Syphilis still affects large numbers of pregnant women
world-wide, causing serious health problems and even death to their babies, yet
this infection could be prevented by early testing and treatment, according to
a study by international researchers published in this week's PLOS Medicine.
Researchers, led by Lori Newman from the World Health
Organization, estimate that in 2008, 1.4 million pregnant women around the
world were infected with syphilis, 80% of whom had attended antenatal care
The researchers reached this figure by using information on
the number of syphilis infections from 97 countries and on antenatal clinic
attendance from 147 countries and then inputting this information into a model.
30% in Africa
In consultation with experts, the authors used a realistic
scenario to estimate the percentage of pregnant women tested for syphilis and
adequately treated, ranging from 30% for Africa and the Mediterranean region to
70% for Europe. Based on this scenario, the authors estimate that in 2008, syphilis
infections in pregnant women caused approximately 520 000 harmful outcomes,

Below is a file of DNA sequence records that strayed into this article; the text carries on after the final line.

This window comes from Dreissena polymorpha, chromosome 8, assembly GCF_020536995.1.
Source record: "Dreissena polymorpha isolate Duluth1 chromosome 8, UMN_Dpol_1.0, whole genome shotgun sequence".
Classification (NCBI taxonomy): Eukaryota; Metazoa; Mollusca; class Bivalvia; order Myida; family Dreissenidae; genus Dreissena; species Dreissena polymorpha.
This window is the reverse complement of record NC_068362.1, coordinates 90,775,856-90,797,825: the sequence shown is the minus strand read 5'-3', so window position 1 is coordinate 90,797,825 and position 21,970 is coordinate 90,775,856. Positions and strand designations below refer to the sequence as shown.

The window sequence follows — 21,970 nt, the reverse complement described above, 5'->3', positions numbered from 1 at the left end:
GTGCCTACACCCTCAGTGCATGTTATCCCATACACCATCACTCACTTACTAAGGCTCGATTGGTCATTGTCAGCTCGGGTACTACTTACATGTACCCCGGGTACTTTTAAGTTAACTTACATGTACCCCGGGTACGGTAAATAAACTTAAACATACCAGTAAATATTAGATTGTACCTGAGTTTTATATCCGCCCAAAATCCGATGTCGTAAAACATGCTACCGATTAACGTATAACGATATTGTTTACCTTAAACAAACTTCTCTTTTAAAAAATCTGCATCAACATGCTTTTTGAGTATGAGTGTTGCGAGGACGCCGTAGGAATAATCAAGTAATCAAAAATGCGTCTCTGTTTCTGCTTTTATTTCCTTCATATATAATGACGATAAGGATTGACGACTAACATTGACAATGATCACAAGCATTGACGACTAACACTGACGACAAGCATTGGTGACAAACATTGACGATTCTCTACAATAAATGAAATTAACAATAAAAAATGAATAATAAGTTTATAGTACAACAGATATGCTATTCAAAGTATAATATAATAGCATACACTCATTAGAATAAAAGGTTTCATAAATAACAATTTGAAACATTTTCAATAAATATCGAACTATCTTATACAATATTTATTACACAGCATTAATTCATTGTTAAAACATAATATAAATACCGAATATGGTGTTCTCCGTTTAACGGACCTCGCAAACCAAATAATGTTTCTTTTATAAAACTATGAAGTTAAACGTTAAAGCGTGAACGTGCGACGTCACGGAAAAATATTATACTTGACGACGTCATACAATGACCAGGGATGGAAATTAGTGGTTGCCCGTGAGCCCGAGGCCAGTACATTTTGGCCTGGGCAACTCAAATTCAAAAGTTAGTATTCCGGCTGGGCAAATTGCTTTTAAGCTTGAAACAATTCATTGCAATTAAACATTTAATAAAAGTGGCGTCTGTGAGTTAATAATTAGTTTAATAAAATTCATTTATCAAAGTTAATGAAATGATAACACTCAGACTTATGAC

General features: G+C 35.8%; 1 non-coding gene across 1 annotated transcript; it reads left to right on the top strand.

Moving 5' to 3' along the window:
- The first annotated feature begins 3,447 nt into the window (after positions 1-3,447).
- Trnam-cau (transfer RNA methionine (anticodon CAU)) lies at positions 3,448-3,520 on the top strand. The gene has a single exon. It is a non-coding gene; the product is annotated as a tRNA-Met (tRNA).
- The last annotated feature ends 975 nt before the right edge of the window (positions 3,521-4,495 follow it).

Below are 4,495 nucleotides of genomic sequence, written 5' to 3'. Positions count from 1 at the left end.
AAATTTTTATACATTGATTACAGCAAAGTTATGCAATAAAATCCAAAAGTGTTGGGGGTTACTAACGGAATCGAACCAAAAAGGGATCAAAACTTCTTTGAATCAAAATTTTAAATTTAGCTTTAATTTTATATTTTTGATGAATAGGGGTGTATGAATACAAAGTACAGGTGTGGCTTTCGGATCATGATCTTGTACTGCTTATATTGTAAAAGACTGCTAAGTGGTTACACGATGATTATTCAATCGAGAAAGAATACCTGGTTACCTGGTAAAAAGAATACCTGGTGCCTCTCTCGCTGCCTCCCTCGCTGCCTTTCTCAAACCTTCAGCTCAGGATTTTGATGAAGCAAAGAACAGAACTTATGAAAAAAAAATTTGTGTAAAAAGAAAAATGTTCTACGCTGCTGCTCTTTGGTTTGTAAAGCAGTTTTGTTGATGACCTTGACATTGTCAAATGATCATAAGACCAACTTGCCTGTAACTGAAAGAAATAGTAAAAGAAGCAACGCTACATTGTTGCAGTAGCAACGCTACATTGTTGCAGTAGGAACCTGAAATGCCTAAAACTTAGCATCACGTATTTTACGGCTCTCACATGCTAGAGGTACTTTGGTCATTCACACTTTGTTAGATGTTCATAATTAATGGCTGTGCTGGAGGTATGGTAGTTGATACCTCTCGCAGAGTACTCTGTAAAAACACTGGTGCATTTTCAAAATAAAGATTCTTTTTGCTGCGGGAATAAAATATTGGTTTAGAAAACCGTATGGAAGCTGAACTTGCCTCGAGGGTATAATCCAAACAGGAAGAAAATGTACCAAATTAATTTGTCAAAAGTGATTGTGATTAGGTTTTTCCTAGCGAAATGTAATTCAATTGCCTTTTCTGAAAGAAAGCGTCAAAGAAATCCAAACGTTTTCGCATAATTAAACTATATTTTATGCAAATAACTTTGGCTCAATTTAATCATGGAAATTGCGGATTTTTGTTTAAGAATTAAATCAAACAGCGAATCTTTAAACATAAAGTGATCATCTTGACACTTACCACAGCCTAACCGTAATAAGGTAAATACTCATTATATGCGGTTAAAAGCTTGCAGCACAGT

including 215 000 stillbirths, 90 000 neonatal (baby) deaths, 65 000 preterm or
low birth-weight babies, and 150 000 babies with congenital infections.
The authors estimate that in 2008, testing and treating
pregnant women for syphilis prevented a quarter of such harmful outcomes but
worryingly, the authors found that about two-thirds of these harmful effects
occurred in women who had attended antenatal care but were not treated or
tested for syphilis.
The authors say: "This analysis indicates that syphilis
continues to be an important cause of adverse outcomes of pregnancy, including
substantial numbers of perinatal deaths and disabilities."
They continue: "Countries also need to ensure that
quality-assured syphilis testing is available in all antenatal clinic settings,
now possible even in remote care settings with the introduction of rapid
The authors add: "In addition, efforts are needed to
ensure universal access to early antenatal care, as well as improved quality of
antenatal care so that all pregnant women receive an essential package of
services that includes routine and early access to point-of-care testing and
adequate treatment for syphilis if seropositive."